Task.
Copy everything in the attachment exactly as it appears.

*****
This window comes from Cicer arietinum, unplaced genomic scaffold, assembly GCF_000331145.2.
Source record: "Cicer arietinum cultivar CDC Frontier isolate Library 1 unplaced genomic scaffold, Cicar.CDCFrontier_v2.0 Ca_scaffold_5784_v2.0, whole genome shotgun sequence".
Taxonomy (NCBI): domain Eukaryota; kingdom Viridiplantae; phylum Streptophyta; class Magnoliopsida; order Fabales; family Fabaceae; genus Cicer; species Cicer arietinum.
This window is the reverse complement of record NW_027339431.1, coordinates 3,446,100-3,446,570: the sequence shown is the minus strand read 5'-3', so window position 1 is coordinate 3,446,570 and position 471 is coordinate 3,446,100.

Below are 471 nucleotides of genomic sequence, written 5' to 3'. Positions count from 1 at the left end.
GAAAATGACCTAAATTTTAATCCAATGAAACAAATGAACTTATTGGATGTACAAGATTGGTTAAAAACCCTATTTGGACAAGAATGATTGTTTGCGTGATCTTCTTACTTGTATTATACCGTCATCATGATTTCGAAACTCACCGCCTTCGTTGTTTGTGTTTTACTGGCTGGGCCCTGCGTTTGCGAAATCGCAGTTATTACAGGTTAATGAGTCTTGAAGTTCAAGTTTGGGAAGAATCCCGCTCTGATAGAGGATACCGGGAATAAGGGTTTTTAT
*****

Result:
This window comes from Cicer arietinum, unplaced genomic scaffold, assembly GCF_000331145.2.
Source record: "Cicer arietinum cultivar CDC Frontier isolate Library 1 unplaced genomic scaffold, Cicar.CDCFrontier_v2.0 Ca_scaffold_5784_v2.0, whole genome shotgun sequence".
Taxonomy (NCBI): domain Eukaryota; kingdom Viridiplantae; phylum Streptophyta; class Magnoliopsida; order Fabales; family Fabaceae; genus Cicer; species Cicer arietinum.
This window is the reverse complement of record NW_027339431.1, coordinates 3,446,100-3,446,570: the sequence shown is the minus strand read 5'-3', so window position 1 is coordinate 3,446,570 and position 471 is coordinate 3,446,100.

Below are 471 nucleotides of genomic sequence, written 5' to 3'. Positions count from 1 at the left end.
GAAAATGACCTAAATTTTAATCCAATGAAACAAATGAACTTATTGGATGTACAAGATTGGTTAAAAACCCTATTTGGACAAGAATGATTGTTTGCGTGATCTTCTTACTTGTATTATACCGTCATCATGATTTCGAAACTCACCGCCTTCGTTGTTTGTGTTTTACTGGCTGGGCCCTGCGTTTGCGAAATCGCAGTTATTACAGGTTAATGAGTCTTGAAGTTCAAGTTTGGGAAGAATCCCGCTCTGATAGAGGATACCGGGAATAAGGGTTTTTAT